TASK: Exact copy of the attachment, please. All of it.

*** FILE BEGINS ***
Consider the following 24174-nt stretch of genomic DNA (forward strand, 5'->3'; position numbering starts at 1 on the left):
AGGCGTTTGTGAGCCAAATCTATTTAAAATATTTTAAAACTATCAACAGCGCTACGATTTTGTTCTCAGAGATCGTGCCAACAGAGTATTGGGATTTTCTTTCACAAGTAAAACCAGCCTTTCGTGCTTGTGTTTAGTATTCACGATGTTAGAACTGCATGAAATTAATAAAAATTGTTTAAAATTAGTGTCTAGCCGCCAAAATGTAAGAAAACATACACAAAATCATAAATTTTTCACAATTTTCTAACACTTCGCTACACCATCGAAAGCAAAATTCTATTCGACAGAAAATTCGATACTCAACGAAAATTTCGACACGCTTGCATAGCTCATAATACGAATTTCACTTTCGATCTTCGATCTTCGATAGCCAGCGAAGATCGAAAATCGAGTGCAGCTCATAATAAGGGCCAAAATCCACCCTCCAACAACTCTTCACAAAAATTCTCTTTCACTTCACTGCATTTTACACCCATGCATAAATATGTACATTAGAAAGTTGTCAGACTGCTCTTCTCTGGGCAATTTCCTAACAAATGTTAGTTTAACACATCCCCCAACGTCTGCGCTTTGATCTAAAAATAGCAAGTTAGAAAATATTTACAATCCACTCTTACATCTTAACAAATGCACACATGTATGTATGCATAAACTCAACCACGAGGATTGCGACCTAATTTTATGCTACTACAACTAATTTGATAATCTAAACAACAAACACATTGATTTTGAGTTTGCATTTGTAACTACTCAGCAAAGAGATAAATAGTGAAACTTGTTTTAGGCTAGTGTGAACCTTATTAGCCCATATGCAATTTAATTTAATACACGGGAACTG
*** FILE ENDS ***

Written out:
Consider the following 24174-nt stretch of genomic DNA (forward strand, 5'->3'; position numbering starts at 1 on the left):
AGGCGTTTGTGAGCCAAATCTATTTAAAATATTTTAAAACTATCAACAGCGCTACGATTTTGTTCTCAGAGATCGTGCCAACAGAGTATTGGGATTTTCTTTCACAAGTAAAACCAGCCTTTCGTGCTTGTGTTTAGTATTCACGATGTTAGAACTGCATGAAATTAATAAAAATTGTTTAAAATTAGTGTCTAGCCGCCAAAATGTAAGAAAACATACACAAAATCATAAATTTTTCACAATTTTCTAACACTTCGCTACACCATCGAAAGCAAAATTCTATTCGACAGAAAATTCGATACTCAACGAAAATTTCGACACGCTTGCATAGCTCATAATACGAATTTCACTTTCGATCTTCGATCTTCGATAGCCAGCGAAGATCGAAAATCGAGTGCAGCTCATAATAAGGGCCAAAATCCACCCTCCAACAACTCTTCACAAAAATTCTCTTTCACTTCACTGCATTTTACACCCATGCATAAATATGTACATTAGAAAGTTGTCAGACTGCTCTTCTCTGGGCAATTTCCTAACAAATGTTAGTTTAACACATCCCCCAACGTCTGCGCTTTGATCTAAAAATAGCAAGTTAGAAAATATTTACAATCCACTCTTACATCTTAACAAATGCACACATGTATGTATGCATAAACTCAACCACGAGGATTGCGACCTAATTTTATGCTACTACAACTAATTTGATAATCTAAACAACAAACACATTGATTTTGAGTTTGCATTTGTAACTACTCAGCAAAGAGATAAATAGTGAAACTTGTTTTAGGCTAGTGTGAACCTTATTAGCCCATATGCAATTTAATTTAATACACGGGAACTG